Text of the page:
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Insurance Termination and Shareholder Rights

by | Apr 10, 2024 | Business Law

Employers should be wary about terminating an employee’s health insurance while an employee is on leave attempting to recover from a serious injury that occurred while working at the ’employer’s facility, especially if the employee is a minority owner of the company. It is a black letter law in Ohio that states that the majority owners of an Ohio corporation owe various duties to the minority owners. These duties include, without limitation:

  1. Fiduciary Duty: Majority shareholders have a fiduciary duty to act in the best interests of the corporation and its shareholders. This duty requires them to exercise good faith, honesty, and loyalty in their dealings with the corporation and its shareholders, including minority shareholders.
  2. Fair Dealing: Majority shareholders must deal fairly with minority shareholders. They may not take advantage of their position to gain personal benefits or engage in self-dealing transactions that harm the minority shareholders.
  3. Non-Oppression: Majority shareholders are prohibited from oppressing or unfairly prejudicing the rights of minority shareholders.
  4. Disclosure and Transparency: Majority shareholders should provide accurate and timely information to minority shareholders regarding the corporation’s affairs. They may not withhold material information that could impact the minority shareholders’ interests.
  5. Equal Treatment: Majority shareholders must treat all shareholders equally and avoid actions that discriminate against minority shareholders. They may not favor themselves or other majority shareholders at the expense of minority shareholders.
  6. Minority Shareholder Rights: Majority shareholders must respect the rights of minority shareholders. These rights may include access to corporate records and the right to receive fair and equal dividends or distributions. For additional information on Minority Shareholder Rights, see our other blog post on this topic.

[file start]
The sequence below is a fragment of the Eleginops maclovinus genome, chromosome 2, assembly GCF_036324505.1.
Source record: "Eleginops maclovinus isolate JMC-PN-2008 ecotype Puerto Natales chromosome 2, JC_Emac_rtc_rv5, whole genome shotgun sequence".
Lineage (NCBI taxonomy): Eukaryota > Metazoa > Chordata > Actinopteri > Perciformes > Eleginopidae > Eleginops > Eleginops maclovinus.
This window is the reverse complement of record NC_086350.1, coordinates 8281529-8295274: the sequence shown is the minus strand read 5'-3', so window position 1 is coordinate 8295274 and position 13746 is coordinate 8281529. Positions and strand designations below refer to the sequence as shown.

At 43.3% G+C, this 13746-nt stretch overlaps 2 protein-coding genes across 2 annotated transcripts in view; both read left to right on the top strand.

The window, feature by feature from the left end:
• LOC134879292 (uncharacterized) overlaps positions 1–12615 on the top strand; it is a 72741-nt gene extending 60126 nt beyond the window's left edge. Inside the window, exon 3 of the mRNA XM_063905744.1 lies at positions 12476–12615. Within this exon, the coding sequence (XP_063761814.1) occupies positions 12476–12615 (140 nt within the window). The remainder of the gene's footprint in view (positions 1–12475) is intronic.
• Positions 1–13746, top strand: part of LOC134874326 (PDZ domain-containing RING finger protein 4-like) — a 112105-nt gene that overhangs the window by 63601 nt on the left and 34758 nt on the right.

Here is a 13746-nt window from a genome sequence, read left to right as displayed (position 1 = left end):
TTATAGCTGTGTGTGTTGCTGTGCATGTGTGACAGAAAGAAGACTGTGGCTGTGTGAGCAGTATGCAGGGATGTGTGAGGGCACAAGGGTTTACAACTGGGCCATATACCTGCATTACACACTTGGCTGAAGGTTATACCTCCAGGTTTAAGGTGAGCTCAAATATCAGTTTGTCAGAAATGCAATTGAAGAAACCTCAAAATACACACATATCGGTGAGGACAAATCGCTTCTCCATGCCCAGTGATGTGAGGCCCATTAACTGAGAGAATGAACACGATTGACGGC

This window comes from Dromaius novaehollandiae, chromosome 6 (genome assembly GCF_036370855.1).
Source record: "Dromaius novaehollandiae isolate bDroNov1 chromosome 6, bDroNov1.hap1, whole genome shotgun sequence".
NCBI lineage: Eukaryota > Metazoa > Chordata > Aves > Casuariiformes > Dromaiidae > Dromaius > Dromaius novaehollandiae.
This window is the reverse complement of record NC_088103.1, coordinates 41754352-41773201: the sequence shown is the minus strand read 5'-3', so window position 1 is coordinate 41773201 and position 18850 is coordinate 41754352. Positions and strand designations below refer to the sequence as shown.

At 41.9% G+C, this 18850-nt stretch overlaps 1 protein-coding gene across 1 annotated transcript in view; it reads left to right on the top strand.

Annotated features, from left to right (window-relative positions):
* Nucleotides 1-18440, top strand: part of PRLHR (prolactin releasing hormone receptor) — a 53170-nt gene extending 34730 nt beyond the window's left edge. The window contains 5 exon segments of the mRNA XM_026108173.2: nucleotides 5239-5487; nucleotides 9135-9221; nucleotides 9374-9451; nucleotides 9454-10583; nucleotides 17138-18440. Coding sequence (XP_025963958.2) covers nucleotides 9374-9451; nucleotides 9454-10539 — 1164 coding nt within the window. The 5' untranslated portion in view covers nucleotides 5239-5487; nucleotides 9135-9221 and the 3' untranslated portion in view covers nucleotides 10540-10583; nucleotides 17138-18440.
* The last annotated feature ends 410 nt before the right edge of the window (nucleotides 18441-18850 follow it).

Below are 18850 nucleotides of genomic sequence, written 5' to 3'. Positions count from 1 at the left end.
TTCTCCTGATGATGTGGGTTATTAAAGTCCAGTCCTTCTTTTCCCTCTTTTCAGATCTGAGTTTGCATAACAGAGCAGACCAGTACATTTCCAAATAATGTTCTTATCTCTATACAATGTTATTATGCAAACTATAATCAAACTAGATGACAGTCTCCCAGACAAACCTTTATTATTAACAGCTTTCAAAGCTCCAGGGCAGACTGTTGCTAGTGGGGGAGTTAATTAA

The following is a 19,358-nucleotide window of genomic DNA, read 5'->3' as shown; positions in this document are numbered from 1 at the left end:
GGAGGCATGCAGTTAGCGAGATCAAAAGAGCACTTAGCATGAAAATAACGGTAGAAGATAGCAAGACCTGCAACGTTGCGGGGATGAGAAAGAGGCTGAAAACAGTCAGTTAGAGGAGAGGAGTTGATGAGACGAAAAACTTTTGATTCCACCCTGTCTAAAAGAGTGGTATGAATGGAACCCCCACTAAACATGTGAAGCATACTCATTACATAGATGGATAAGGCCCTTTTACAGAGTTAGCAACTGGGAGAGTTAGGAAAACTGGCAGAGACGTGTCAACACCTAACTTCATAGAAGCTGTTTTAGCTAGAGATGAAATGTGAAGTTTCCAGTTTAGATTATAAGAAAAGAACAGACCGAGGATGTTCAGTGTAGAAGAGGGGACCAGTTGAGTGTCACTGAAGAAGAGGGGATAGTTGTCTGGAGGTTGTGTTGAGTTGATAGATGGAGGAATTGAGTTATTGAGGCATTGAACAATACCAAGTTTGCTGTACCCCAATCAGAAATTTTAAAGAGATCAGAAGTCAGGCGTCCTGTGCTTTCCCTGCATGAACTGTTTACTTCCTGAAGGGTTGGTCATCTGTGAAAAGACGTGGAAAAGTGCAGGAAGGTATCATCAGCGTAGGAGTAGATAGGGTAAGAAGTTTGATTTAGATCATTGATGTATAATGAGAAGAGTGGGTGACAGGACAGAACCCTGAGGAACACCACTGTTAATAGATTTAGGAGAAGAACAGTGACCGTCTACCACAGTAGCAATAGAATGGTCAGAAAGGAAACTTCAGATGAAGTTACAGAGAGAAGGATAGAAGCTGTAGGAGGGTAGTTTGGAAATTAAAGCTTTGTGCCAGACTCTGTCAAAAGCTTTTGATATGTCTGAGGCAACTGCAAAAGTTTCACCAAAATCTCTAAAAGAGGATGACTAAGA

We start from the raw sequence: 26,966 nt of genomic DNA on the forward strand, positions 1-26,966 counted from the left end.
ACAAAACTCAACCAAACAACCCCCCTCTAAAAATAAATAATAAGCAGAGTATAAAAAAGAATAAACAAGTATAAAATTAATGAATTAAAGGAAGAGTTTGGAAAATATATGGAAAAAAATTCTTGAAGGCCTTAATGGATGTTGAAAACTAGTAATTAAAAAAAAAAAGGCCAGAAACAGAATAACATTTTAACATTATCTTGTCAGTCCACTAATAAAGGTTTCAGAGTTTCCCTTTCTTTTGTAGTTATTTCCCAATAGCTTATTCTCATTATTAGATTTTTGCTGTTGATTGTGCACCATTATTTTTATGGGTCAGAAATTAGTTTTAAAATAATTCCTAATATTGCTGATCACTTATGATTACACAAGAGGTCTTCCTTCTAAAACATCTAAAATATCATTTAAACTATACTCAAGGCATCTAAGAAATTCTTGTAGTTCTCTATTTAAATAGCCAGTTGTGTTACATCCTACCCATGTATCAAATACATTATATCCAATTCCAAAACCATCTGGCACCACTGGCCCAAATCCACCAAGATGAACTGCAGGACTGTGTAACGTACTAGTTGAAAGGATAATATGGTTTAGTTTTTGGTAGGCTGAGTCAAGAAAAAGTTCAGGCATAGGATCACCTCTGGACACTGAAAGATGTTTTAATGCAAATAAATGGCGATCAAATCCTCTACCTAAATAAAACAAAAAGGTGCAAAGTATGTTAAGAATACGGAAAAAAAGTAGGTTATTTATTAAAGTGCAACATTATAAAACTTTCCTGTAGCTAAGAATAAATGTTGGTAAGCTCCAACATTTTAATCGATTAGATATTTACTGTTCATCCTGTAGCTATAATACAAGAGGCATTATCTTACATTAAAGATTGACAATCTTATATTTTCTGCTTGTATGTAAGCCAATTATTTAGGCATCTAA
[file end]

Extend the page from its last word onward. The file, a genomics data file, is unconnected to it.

Employers should make reasonable accommodations for employees so that injured employees may resume employment following the employee recovery. If an employer cancels an injured employee’s health insurance while the employee is recovering, the employer may be liable for the resulting damages.

If litigation regarding the termination of an employee’s health insurance is a possibility, parties must take steps to preserve all potentially relevant documents and electronically stored information. These steps include but are not limited to suspending routine document retention and destruction policies and “putting a “litigation hold” in place to ensure the preservation of relevant documents. The electronic information that must be preserved includes, but is not limited to, e-mails, texts, word processing documents and files, spreadsheets, databases, calendars, telephone logs, internet usage files, network access files, and all forms of social media.

Whether you are an employer seeking to terminate benefits or an employee seeking time to recover from an injury sustained on the job, retaining attentive and experienced legal counsel will help ensure that your position is competently advised, and optimal results are achieved efficiently.

For more information on insurance termination, please contact Matthew Mullins at (216) 621-7860.

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